I suspect I'm overly influenced into thinking chlorine is important because of the common term "chlorine bleach", but why is there more than one kind now and does either one have any advantages over another?

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There have always been bleaching agents other than chlorine. Including fermented urine for bleaching leather, where I'm pretty sure the active agent in ammonia.
Laundry bleaches now include things other than chlorine ostensibly because chlorine is hard on cloth and dyes, and they've found whitening/brightening agents that work better with less fading and damage to the cloth.
I'm pretty sure that clorox still sells a chlorine-bleach too, you just have to check the label to make sure which you're getting. Non-chlorine bleaches should not be used to shock your well....
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@bigfoot.com says...

You can find the active ingredients of many common bleaches at the National Institutes of Health,
<http://householdproducts.nlm.nih.gov/cgi-bin/household/search ? tbl=type&queryx=Bleach&prodcat=all>
Looking over the list, Clorox makes quite a few bleaches that aren't chlorine bleach, but still quite a few standard sodium hypochlorite bleaches as well.
Non-chlorine bleaches are marketed as being "color safe," they won't fade many dyes that are susceptible to chlorine bleaches. They can also be safer for some fabrics that react badly to chlorine bleach. More recently, non-chlorine bleaches have also been marketed for environmental concerns.
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wrote:

Sadly for me, I wasn't as complete as I should have been.

This wasn't marked color-safe, and is sold in the standard bottle which used to sell Clorox chlorine bleach.
It almost certainly isn't color safe, because in place of chlorine is another similar element, for a compound something like sodium hypofluorite. It's the exchange of chlorine for a similar but still different element that suprised me.

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mm wrote:

Bull Shit. I think this is all a troll. No one would substitute sodium hypofluorite for sodium hypochlorite. Not sure that sodium hypofluorite exist under normal conditions.
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On Fri, 02 Dec 2005 01:43:04 GMT, "George E. Cawthon"

It's not a troll and there's no need for your vulgarity.

Well I said "something like sodium >> hypofluorite ". Since you don't think that is likely, I went to the basement, but I finished that container of bleach. So I was going to the grocery anyhow tonight and I looked for bleach.
All of Clorox's regular bleaches** have gone back to using sodium hypochlorite, but out of the blue I recalled more or all of what my previous gallon had in it, sodium hyposulfite, or at the very least some salt of some sulfite.
Before, when I said fluorite, I was only considering halogens. I looked for info about sodium hyposulfite and Britannica had a short bit about common sodium compounds, and all it said was" Sodium thiosulfate (sodium hyposulfite), Na2S2O3, is used by photographers to fix developed negatives and prints; it acts by dissolving the unchanged silver salts." In other words, hypo. Another page also gives no other use for it.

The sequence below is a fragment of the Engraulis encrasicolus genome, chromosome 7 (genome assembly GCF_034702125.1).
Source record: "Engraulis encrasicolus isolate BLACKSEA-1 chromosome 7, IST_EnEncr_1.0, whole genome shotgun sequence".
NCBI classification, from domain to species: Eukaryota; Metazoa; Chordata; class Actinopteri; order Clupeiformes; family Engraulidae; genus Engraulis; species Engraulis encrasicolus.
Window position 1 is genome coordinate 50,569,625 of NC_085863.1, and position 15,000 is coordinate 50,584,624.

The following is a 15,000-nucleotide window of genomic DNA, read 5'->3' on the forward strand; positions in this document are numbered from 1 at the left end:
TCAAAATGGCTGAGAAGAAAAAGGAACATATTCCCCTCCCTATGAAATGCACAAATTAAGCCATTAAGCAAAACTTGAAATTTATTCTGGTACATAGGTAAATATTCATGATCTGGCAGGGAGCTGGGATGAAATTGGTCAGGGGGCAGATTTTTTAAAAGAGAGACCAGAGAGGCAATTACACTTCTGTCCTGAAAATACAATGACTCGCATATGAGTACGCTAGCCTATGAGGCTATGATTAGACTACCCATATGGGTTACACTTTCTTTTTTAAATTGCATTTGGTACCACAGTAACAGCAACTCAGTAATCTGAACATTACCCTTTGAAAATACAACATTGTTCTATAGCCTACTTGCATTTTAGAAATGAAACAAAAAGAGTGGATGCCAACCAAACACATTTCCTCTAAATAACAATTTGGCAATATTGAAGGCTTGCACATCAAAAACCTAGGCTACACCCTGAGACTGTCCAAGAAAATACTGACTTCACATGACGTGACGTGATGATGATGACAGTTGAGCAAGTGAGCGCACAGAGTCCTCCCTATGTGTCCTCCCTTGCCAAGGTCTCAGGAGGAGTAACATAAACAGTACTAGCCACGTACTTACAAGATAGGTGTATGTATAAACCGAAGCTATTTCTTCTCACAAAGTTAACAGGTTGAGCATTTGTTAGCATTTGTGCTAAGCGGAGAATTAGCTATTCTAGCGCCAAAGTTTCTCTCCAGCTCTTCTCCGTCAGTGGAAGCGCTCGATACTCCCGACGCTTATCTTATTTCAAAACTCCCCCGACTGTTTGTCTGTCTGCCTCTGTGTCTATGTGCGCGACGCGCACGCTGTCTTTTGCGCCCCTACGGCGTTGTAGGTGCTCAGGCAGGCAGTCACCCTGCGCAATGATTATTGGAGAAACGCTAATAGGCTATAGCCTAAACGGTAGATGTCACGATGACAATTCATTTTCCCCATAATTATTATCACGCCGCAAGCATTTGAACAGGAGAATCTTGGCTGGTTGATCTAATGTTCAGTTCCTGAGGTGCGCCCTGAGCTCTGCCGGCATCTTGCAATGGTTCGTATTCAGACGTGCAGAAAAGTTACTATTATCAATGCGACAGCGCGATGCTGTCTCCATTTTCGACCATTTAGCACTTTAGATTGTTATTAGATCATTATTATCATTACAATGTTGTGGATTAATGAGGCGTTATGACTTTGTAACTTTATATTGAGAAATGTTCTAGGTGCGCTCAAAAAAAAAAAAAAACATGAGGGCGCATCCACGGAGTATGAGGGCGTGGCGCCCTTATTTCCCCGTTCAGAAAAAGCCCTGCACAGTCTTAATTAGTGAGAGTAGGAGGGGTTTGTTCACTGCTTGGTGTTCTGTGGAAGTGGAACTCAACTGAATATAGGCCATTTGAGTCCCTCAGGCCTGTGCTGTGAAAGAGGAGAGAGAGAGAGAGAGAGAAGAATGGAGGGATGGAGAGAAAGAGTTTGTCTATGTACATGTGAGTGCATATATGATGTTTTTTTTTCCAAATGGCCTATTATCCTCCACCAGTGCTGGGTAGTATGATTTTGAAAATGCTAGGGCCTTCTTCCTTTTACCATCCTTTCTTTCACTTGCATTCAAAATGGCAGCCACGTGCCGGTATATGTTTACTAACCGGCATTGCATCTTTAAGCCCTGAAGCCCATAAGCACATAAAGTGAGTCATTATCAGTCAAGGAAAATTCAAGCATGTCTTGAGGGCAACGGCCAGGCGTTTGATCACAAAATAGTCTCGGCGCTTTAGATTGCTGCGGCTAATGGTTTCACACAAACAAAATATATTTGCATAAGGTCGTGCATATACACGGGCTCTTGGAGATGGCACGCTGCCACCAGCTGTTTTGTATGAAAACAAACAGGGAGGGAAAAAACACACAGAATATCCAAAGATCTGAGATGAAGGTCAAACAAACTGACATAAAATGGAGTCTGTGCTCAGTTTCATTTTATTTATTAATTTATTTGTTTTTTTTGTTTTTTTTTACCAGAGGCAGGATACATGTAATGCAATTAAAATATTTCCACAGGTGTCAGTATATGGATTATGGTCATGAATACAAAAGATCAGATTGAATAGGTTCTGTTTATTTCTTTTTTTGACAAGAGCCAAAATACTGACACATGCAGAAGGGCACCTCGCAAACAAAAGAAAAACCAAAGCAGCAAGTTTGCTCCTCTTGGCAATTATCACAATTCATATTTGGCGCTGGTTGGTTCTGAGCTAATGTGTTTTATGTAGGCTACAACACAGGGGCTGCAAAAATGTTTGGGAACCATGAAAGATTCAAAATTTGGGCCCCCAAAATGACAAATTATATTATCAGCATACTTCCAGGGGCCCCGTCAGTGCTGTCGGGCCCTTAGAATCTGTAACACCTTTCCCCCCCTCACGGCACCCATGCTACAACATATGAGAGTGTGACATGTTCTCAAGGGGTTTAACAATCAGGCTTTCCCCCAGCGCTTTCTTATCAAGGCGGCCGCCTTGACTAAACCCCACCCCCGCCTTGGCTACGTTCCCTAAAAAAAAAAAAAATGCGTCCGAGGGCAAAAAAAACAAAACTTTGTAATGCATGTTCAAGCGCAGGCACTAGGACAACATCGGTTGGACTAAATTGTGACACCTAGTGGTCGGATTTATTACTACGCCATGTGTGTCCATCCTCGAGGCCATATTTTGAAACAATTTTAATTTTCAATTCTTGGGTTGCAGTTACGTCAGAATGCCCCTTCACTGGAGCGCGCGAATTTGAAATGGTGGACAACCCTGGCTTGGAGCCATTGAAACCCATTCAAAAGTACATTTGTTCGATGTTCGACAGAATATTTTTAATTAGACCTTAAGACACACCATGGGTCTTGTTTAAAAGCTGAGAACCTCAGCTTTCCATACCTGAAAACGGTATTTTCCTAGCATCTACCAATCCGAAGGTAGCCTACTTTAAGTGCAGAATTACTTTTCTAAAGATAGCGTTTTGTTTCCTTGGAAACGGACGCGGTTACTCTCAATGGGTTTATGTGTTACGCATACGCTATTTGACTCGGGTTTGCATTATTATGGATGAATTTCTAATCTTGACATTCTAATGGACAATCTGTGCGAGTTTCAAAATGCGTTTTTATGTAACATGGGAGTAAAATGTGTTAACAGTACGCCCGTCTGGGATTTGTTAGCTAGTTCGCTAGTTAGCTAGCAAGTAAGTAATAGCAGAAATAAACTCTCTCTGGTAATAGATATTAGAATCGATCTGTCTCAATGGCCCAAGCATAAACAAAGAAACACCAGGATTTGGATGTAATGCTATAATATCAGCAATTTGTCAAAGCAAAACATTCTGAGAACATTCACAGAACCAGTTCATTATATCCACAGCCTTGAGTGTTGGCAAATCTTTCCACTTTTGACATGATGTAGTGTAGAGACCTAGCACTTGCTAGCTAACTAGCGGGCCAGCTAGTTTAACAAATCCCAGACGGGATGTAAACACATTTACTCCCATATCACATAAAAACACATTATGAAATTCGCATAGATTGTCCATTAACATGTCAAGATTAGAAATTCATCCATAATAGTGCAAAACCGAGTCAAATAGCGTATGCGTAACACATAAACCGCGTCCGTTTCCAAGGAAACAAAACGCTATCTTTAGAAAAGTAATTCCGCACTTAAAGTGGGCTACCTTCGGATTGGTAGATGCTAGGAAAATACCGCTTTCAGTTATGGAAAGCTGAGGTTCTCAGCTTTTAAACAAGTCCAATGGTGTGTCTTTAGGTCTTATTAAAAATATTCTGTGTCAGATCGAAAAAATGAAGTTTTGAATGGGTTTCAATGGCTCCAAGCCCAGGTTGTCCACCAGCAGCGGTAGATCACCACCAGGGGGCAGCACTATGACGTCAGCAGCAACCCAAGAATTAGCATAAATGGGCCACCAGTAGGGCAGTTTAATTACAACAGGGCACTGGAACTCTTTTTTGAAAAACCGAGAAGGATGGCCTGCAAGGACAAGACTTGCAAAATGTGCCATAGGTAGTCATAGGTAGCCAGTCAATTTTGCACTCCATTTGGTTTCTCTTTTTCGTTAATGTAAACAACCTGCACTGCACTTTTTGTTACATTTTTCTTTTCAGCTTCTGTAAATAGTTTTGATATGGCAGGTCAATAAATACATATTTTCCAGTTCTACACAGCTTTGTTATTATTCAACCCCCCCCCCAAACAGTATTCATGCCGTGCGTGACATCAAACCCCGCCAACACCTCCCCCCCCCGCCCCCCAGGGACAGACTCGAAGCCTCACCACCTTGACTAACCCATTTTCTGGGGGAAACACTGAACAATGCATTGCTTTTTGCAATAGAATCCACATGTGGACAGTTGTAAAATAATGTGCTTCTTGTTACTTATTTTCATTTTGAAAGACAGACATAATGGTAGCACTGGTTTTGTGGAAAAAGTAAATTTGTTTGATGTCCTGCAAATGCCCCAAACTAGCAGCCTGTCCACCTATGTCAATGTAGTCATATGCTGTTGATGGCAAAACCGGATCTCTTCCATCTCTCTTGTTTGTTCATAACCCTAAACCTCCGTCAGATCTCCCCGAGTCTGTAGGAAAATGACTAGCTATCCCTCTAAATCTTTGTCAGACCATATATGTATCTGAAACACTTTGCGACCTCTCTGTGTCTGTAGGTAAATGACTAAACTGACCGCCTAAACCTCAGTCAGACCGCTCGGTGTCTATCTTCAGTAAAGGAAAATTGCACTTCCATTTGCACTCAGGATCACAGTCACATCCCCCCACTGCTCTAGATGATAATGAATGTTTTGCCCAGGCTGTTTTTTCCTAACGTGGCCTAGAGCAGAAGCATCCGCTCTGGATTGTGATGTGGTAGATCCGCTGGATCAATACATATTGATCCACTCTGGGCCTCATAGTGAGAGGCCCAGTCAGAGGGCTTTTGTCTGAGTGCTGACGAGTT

There is also sodium bisulfite, but that seems also to be used as photographic hypo and nothing else.
There is also sodium sulfide, and one of the "photographic formulas" for that is called Dassonville T-56 Bleach. The only use of the word bleach on the whole page, but still related to photography. OTOH, this was Jack's Photographic and Chemistry Site, so maybe he is concerned wityh photography.
A page under www.bookrags.com has " Sodium chlorite, hypochlorite, perborate, and peroxide are used to bleach paper, cotton, and rayon. Sodium hyposulfite is used in the reduction of certain dyes. Sodium thiosulfate is used to dissolve unreduced silver salts in photographic processes. Sodium sulfide is used as a depilatory and in the manufacture of sulfur dyes." This guy doesn't seem to know that hyposulfite and thiosulphate are, accoding to Jack's site, the same thing.
Other sites call hyposulfite a [deliquescent] ["hypo", photography], I haven't looked up deliquescent.
Any ideas why it was used in Clorox? There was an 800 number on the Chlorox bottle, but this strikes me as just the sort of thing they won't know anything about.
I'll try to remember to call on Monday.
**not Clorox 2, for example, which IS called color-safe. I was talking about "regular bleach", a term they use on the Clorox label.
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Bleaches, more than one, are suggested in woodworking forums for question/answer dialogues. Oxalic acid bleaches out the black stain when iron residue meets the tannins in oak and other woods, household bleach is suggested for minor bleaching to obtain a lighter tone of raw wood and swimming pool bleach is suggested for a more dramatic change in raw wood. Right tool for the right job.
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Way to confuse the issue, but may serves a purpose. Lot of things will lighten colors but they are not called bleach The only kind of bleach that is used to kill microorganisms is chlorine bleach. Just to confuse the issue, lots of other things including alcohol and other substances, e.g. betadine, are used to kill microorganism but they aren't bleaches. Until only the past few years, laundry bleach or justs bleach commonly meant a solution of sodium hypochorite.